A key Defense Department official wants the federal government to reform how it licenses commercial space capabilities to keep these businesses based in the United States, so the nation can better leverage these technologies for warfighters.
Deputy Assistant Secretary of Defense for Space Policy Doug Loverro said Monday fortunately for the federal government the new entrepreneurial space capabilities are almost all U.S.-borne. Loverro said reforming licensing would help bring new commercial space capabilities to the market faster with more agility by freeing up entrepreneurial spirit.
Citing the nascent satellite servicing market as an example, Loverro said if the U.S. creates the proper licensing structure for a commercial capability, they become self-supporting and prime for government utilization. Satellite servicing is where a spacecraft is sent to other spacecraft already in orbit and performs missions such as life-extension, refueling or repair.
On the other hand, Loverro said satellite servicing would be a capabiltiy that the Pentagon would “almost never develop,” and if it did, it would be a Defense Advanced Research Projects Agency (DARPA) project that would be killed after one year.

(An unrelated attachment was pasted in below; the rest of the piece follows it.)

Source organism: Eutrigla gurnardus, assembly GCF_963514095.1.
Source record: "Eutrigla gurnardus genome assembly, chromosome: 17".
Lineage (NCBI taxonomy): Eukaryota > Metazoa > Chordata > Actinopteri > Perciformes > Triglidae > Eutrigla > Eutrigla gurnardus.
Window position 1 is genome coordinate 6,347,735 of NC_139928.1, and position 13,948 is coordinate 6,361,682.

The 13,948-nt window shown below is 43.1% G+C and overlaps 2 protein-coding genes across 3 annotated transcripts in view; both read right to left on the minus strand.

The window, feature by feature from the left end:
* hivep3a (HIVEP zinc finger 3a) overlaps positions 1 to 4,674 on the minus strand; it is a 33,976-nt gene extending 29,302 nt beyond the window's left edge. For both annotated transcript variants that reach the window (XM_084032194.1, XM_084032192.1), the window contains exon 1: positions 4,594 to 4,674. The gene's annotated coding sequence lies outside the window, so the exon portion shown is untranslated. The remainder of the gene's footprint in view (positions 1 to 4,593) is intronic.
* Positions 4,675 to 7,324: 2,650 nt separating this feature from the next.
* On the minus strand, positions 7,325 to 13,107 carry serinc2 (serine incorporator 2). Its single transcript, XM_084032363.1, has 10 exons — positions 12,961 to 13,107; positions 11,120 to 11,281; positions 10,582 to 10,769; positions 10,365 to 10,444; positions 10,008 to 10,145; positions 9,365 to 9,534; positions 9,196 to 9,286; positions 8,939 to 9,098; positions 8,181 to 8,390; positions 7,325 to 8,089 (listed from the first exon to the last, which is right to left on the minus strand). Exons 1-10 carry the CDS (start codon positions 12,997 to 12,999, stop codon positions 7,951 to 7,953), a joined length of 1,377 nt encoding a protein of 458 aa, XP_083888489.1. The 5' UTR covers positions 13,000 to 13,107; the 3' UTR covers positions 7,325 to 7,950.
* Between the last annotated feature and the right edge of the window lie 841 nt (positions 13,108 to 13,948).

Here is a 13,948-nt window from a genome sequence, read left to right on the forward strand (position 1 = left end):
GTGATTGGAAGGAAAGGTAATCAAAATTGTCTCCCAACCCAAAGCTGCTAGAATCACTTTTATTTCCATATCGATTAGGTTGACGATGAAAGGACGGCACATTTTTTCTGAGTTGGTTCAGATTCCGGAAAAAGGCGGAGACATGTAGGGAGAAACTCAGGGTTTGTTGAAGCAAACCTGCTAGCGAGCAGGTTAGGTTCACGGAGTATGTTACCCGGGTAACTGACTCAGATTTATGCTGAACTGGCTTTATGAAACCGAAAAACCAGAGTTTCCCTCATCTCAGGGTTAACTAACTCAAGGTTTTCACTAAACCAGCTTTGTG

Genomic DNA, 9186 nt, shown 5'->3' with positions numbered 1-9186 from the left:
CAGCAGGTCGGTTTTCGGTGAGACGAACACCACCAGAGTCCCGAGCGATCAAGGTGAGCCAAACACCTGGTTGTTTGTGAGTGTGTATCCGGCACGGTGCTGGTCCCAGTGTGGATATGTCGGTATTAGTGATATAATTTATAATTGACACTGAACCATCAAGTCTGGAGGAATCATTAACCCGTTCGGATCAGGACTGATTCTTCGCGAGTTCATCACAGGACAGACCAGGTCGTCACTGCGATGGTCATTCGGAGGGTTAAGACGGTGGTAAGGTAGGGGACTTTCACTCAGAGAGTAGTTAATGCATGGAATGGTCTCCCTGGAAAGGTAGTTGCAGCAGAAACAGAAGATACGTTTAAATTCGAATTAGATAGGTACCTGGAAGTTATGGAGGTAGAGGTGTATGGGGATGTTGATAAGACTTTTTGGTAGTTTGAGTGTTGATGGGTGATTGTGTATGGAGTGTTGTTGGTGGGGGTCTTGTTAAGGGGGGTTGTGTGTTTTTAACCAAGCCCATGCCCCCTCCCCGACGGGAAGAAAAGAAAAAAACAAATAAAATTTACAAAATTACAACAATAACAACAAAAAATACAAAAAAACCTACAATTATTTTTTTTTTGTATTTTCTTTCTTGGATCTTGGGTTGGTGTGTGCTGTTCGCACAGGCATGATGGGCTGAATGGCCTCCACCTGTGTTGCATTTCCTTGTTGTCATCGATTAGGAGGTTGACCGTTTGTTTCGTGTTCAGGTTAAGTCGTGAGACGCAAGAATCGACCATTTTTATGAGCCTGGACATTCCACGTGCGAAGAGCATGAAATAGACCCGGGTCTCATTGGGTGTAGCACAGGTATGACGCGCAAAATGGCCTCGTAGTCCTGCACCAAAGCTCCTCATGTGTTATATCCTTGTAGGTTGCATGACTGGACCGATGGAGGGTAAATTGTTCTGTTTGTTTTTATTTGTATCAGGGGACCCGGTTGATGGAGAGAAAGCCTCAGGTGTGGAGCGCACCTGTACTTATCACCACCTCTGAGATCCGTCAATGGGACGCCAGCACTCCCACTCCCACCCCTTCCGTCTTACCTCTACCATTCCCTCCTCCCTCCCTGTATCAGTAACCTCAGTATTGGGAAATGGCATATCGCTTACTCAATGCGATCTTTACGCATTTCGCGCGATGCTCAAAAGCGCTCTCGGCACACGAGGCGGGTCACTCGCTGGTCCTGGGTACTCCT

“We have to go ahead and figure out a way to… (not just) leverage these capabilities, we have to figure out a way to put the policies in place to attract them and we have to figure out a way to work with them as they advance, as they evolve moving forward,” Loverro said at an event hosted by the Center for Strategic and International Studies (CSIS) in Washington.
Richard Leshner, vice president of government affairs and global policy initiatives with Planet, said Monday he agrees with Loverro’s call to reform licensing. Leshner said Planet, a smallsat satellite imagery provider, is strictly licensed and subject to inter-agency review. Founded in 2010, Planet says it is driven by a mission to image the entire earth every day.